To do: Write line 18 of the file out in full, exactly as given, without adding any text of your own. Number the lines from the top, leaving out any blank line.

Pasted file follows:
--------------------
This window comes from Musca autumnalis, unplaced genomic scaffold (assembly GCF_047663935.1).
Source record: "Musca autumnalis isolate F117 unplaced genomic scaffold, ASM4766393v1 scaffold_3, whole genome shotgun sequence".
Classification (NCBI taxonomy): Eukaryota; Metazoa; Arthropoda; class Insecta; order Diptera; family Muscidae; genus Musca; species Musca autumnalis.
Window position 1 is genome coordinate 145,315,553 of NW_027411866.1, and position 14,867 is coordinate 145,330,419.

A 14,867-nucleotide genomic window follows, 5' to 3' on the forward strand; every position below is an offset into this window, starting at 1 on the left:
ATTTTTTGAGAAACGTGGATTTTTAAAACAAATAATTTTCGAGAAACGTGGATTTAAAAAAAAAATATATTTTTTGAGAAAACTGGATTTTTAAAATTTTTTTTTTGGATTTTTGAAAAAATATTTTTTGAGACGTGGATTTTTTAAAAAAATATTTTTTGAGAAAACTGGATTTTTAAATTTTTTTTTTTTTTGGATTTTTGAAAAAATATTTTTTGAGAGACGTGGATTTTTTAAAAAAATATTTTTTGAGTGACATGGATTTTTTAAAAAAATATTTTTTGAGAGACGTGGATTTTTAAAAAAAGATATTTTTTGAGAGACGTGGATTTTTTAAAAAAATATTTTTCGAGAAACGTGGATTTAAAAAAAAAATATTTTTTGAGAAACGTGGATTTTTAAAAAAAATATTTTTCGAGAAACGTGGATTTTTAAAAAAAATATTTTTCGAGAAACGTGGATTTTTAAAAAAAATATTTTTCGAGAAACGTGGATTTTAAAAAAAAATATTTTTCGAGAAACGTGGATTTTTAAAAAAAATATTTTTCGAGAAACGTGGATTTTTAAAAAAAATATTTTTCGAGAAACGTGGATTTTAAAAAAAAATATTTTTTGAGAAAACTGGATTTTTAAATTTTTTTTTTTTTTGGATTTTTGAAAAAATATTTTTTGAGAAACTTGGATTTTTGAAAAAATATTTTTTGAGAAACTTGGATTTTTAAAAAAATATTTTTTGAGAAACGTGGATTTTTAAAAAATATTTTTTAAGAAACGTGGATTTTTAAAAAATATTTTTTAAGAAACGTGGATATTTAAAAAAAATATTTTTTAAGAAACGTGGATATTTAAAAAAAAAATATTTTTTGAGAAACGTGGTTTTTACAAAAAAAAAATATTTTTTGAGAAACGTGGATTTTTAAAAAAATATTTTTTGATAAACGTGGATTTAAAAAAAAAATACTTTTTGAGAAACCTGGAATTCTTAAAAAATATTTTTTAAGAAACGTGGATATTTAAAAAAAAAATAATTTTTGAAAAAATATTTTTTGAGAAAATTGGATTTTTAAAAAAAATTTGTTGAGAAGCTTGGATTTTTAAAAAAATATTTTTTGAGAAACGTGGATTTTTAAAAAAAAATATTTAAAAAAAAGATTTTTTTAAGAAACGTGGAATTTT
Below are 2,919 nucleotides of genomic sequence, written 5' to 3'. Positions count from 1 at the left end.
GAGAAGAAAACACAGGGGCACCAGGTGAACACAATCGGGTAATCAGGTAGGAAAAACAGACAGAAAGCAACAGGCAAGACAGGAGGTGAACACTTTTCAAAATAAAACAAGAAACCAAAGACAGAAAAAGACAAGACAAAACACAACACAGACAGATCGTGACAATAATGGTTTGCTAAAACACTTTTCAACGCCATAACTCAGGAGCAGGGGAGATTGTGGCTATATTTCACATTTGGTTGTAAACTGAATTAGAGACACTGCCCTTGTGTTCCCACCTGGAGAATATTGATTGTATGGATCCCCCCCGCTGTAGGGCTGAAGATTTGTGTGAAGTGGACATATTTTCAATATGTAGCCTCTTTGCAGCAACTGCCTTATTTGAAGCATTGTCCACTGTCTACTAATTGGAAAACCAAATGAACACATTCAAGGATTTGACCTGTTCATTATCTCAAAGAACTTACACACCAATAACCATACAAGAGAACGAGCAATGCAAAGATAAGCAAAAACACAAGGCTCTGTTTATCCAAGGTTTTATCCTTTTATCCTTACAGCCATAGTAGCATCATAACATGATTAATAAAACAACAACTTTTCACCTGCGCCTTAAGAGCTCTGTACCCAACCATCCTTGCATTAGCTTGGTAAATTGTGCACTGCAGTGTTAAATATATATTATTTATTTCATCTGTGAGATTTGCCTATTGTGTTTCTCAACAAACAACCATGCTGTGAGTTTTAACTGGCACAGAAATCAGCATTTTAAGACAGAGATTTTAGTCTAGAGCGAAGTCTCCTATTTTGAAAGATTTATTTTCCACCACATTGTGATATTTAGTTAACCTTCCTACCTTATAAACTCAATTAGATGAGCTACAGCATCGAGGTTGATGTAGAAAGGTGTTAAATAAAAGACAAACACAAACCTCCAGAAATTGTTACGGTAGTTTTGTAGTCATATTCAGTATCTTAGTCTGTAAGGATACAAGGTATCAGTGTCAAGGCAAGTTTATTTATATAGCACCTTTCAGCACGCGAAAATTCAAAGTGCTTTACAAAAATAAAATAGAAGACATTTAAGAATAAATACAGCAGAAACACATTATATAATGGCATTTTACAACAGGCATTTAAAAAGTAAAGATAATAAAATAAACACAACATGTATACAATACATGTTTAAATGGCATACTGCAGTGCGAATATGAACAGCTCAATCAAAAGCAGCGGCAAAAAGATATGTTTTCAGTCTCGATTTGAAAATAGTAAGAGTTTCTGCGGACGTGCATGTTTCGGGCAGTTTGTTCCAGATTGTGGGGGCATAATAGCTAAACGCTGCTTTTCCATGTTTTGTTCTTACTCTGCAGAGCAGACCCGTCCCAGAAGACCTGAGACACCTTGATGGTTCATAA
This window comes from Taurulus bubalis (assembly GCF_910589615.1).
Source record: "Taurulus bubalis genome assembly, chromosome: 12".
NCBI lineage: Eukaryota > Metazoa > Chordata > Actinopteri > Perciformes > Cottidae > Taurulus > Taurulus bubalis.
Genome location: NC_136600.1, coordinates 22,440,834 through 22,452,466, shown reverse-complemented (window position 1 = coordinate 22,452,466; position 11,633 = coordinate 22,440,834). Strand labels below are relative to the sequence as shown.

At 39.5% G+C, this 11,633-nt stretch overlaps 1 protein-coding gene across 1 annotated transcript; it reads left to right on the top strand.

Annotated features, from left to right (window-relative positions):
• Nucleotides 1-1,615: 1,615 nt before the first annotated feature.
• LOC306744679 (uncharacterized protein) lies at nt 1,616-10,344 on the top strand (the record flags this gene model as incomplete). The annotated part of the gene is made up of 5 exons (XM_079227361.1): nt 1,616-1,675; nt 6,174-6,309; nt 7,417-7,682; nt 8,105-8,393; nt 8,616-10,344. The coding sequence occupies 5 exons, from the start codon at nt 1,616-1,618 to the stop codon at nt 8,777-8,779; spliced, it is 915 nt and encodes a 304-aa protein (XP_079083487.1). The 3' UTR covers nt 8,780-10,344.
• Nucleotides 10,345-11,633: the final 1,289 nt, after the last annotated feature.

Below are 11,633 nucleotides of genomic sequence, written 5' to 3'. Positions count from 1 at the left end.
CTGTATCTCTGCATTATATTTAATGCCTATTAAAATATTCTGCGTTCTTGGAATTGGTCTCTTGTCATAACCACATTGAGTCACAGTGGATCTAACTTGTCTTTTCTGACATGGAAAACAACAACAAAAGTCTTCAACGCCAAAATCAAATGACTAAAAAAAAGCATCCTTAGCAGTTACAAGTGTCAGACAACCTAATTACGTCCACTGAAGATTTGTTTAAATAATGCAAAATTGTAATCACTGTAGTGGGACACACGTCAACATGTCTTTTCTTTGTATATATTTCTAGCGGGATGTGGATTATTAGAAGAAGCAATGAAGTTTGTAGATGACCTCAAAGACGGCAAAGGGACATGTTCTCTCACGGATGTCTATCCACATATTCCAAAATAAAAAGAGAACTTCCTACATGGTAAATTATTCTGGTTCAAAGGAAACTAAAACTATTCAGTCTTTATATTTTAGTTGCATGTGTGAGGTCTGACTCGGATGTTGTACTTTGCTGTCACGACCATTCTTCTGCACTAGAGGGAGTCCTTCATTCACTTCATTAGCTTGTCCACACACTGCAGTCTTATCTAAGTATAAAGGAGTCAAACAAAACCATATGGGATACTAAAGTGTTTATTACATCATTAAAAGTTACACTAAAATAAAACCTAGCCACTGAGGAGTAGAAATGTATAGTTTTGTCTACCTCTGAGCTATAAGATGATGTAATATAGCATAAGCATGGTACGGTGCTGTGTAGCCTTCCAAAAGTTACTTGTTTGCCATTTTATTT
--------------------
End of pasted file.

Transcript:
Below are 11,633 nucleotides of genomic sequence, written 5' to 3'. Positions count from 1 at the left end.